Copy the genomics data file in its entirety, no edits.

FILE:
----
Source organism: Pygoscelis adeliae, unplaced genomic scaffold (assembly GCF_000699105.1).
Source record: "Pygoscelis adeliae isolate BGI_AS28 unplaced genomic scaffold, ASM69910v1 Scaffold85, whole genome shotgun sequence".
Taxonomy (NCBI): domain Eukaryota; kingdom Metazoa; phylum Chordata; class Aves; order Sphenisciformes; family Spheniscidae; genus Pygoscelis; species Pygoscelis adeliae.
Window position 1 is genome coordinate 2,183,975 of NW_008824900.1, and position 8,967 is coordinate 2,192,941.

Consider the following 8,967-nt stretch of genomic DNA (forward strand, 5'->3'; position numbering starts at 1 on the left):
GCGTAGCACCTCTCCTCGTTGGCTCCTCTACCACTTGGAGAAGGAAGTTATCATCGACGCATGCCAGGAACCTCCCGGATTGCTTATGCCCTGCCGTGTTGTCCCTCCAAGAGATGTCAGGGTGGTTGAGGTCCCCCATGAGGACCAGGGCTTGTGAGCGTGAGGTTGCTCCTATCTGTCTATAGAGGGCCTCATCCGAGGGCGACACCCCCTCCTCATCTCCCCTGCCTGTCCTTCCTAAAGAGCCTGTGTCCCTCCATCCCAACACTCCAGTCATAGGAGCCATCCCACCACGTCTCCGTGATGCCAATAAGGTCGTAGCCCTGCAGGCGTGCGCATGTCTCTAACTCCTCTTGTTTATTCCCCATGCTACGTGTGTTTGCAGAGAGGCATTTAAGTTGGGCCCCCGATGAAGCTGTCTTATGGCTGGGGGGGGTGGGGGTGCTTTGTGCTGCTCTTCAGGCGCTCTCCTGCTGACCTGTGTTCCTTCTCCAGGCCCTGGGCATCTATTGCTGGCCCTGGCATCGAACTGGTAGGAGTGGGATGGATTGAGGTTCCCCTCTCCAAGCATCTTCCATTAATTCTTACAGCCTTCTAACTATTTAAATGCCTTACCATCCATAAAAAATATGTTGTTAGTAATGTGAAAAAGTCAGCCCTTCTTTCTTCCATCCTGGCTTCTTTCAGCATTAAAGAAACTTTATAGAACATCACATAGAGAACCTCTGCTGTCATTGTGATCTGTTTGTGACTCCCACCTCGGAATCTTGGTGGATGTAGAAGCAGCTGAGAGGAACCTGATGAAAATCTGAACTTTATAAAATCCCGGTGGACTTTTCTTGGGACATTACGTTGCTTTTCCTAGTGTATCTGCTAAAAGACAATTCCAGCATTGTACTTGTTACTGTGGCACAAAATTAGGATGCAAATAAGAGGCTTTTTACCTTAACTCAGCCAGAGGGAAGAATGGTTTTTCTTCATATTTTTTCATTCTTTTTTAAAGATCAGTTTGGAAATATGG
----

Source organism: Pygoscelis adeliae, unplaced genomic scaffold (assembly GCF_000699105.1).
Source record: "Pygoscelis adeliae isolate BGI_AS28 unplaced genomic scaffold, ASM69910v1 Scaffold85, whole genome shotgun sequence".
Taxonomy (NCBI): domain Eukaryota; kingdom Metazoa; phylum Chordata; class Aves; order Sphenisciformes; family Spheniscidae; genus Pygoscelis; species Pygoscelis adeliae.
Window position 1 is genome coordinate 2,183,975 of NW_008824900.1, and position 8,967 is coordinate 2,192,941.

Consider the following 8,967-nt stretch of genomic DNA (forward strand, 5'->3'; position numbering starts at 1 on the left):
GCGTAGCACCTCTCCTCGTTGGCTCCTCTACCACTTGGAGAAGGAAGTTATCATCGACGCATGCCAGGAACCTCCCGGATTGCTTATGCCCTGCCGTGTTGTCCCTCCAAGAGATGTCAGGGTGGTTGAGGTCCCCCATGAGGACCAGGGCTTGTGAGCGTGAGGTTGCTCCTATCTGTCTATAGAGGGCCTCATCCGAGGGCGACACCCCCTCCTCATCTCCCCTGCCTGTCCTTCCTAAAGAGCCTGTGTCCCTCCATCCCAACACTCCAGTCATAGGAGCCATCCCACCACGTCTCCGTGATGCCAATAAGGTCGTAGCCCTGCAGGCGTGCGCATGTCTCTAACTCCTCTTGTTTATTCCCCATGCTACGTGTGTTTGCAGAGAGGCATTTAAGTTGGGCCCCCGATGAAGCTGTCTTATGGCTGGGGGGGGTGGGGGTGCTTTGTGCTGCTCTTCAGGCGCTCTCCTGCTGACCTGTGTTCCTTCTCCAGGCCCTGGGCATCTATTGCTGGCCCTGGCATCGAACTGGTAGGAGTGGGATGGATTGAGGTTCCCCTCTCCAAGCATCTTCCATTAATTCTTACAGCCTTCTAACTATTTAAATGCCTTACCATCCATAAAAAATATGTTGTTAGTAATGTGAAAAAGTCAGCCCTTCTTTCTTCCATCCTGGCTTCTTTCAGCATTAAAGAAACTTTATAGAACATCACATAGAGAACCTCTGCTGTCATTGTGATCTGTTTGTGACTCCCACCTCGGAATCTTGGTGGATGTAGAAGCAGCTGAGAGGAACCTGATGAAAATCTGAACTTTATAAAATCCCGGTGGACTTTTCTTGGGACATTACGTTGCTTTTCCTAGTGTATCTGCTAAAAGACAATTCCAGCATTGTACTTGTTACTGTGGCACAAAATTAGGATGCAAATAAGAGGCTTTTTACCTTAACTCAGCCAGAGGGAAGAATGGTTTTTCTTCATATTTTTTCATTCTTTTTTAAAGATCAGTTTGGAAATATGG